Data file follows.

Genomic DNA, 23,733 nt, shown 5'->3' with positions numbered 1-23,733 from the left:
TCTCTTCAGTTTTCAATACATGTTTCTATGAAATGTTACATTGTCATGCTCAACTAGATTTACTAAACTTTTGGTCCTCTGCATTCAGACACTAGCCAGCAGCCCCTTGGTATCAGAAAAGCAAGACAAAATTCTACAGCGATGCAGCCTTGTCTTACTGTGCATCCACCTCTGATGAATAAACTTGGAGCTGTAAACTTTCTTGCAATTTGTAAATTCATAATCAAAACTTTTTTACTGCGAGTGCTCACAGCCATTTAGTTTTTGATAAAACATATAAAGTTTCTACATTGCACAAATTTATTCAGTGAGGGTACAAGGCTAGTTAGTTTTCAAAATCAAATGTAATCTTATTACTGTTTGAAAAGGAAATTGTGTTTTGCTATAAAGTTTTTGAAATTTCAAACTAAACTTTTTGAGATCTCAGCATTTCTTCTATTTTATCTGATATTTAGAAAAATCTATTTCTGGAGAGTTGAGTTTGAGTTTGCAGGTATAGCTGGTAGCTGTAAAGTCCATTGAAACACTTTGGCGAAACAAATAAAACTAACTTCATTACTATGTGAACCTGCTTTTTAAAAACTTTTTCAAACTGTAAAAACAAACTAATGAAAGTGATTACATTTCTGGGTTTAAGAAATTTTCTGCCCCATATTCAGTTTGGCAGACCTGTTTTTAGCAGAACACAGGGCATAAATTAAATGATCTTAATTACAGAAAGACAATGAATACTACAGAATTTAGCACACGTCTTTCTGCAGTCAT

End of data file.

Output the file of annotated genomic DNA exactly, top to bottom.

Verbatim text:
Genomic DNA, 23,733 nt, shown 5'->3' with positions numbered 1-23,733 from the left:
TCTCTTCAGTTTTCAATACATGTTTCTATGAAATGTTACATTGTCATGCTCAACTAGATTTACTAAACTTTTGGTCCTCTGCATTCAGACACTAGCCAGCAGCCCCTTGGTATCAGAAAAGCAAGACAAAATTCTACAGCGATGCAGCCTTGTCTTACTGTGCATCCACCTCTGATGAATAAACTTGGAGCTGTAAACTTTCTTGCAATTTGTAAATTCATAATCAAAACTTTTTTACTGCGAGTGCTCACAGCCATTTAGTTTTTGATAAAACATATAAAGTTTCTACATTGCACAAATTTATTCAGTGAGGGTACAAGGCTAGTTAGTTTTCAAAATCAAATGTAATCTTATTACTGTTTGAAAAGGAAATTGTGTTTTGCTATAAAGTTTTTGAAATTTCAAACTAAACTTTTTGAGATCTCAGCATTTCTTCTATTTTATCTGATATTTAGAAAAATCTATTTCTGGAGAGTTGAGTTTGAGTTTGCAGGTATAGCTGGTAGCTGTAAAGTCCATTGAAACACTTTGGCGAAACAAATAAAACTAACTTCATTACTATGTGAACCTGCTTTTTAAAAACTTTTTCAAACTGTAAAAACAAACTAATGAAAGTGATTACATTTCTGGGTTTAAGAAATTTTCTGCCCCATATTCAGTTTGGCAGACCTGTTTTTAGCAGAACACAGGGCATAAATTAAATGATCTTAATTACAGAAAGACAATGAATACTACAGAATTTAGCACACGTCTTTCTGCAGTCAT